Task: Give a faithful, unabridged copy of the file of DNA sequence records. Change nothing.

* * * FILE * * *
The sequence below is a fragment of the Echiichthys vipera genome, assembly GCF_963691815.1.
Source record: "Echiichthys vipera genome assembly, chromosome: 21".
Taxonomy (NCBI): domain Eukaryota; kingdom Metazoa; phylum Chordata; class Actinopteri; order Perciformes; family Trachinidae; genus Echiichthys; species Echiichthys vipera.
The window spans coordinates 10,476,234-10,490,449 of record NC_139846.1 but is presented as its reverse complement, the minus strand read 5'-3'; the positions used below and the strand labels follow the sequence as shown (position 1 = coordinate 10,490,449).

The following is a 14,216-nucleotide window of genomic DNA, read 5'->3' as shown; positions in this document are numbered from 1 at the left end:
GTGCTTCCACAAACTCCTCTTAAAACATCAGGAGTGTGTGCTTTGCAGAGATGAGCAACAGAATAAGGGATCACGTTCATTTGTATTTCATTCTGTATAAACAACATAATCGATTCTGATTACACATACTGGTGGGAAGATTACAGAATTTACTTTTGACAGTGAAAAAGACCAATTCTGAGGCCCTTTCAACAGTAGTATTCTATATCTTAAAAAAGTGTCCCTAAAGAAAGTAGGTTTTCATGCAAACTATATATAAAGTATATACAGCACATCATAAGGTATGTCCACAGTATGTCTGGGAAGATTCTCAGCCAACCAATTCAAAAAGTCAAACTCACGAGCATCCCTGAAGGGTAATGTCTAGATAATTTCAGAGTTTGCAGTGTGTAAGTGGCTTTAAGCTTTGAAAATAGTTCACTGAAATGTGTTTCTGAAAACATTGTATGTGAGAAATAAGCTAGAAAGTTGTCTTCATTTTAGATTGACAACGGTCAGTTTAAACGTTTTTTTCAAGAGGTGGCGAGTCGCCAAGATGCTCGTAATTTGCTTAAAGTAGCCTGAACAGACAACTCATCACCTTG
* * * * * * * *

The sequence below is a fragment of the Echiichthys vipera genome, assembly GCF_963691815.1.
Source record: "Echiichthys vipera genome assembly, chromosome: 21".
Taxonomy (NCBI): domain Eukaryota; kingdom Metazoa; phylum Chordata; class Actinopteri; order Perciformes; family Trachinidae; genus Echiichthys; species Echiichthys vipera.
The window spans coordinates 10,476,234-10,490,449 of record NC_139846.1 but is presented as its reverse complement, the minus strand read 5'-3'; the positions used below and the strand labels follow the sequence as shown (position 1 = coordinate 10,490,449).

The following is a 14,216-nucleotide window of genomic DNA, read 5'->3' as shown; positions in this document are numbered from 1 at the left end:
GTGCTTCCACAAACTCCTCTTAAAACATCAGGAGTGTGTGCTTTGCAGAGATGAGCAACAGAATAAGGGATCACGTTCATTTGTATTTCATTCTGTATAAACAACATAATCGATTCTGATTACACATACTGGTGGGAAGATTACAGAATTTACTTTTGACAGTGAAAAAGACCAATTCTGAGGCCCTTTCAACAGTAGTATTCTATATCTTAAAAAAGTGTCCCTAAAGAAAGTAGGTTTTCATGCAAACTATATATAAAGTATATACAGCACATCATAAGGTATGTCCACAGTATGTCTGGGAAGATTCTCAGCCAACCAATTCAAAAAGTCAAACTCACGAGCATCCCTGAAGGGTAATGTCTAGATAATTTCAGAGTTTGCAGTGTGTAAGTGGCTTTAAGCTTTGAAAATAGTTCACTGAAATGTGTTTCTGAAAACATTGTATGTGAGAAATAAGCTAGAAAGTTGTCTTCATTTTAGATTGACAACGGTCAGTTTAAACGTTTTTTTCAAGAGGTGGCGAGTCGCCAAGATGCTCGTAATTTGCTTAAAGTAGCCTGAACAGACAACTCATCACCTTG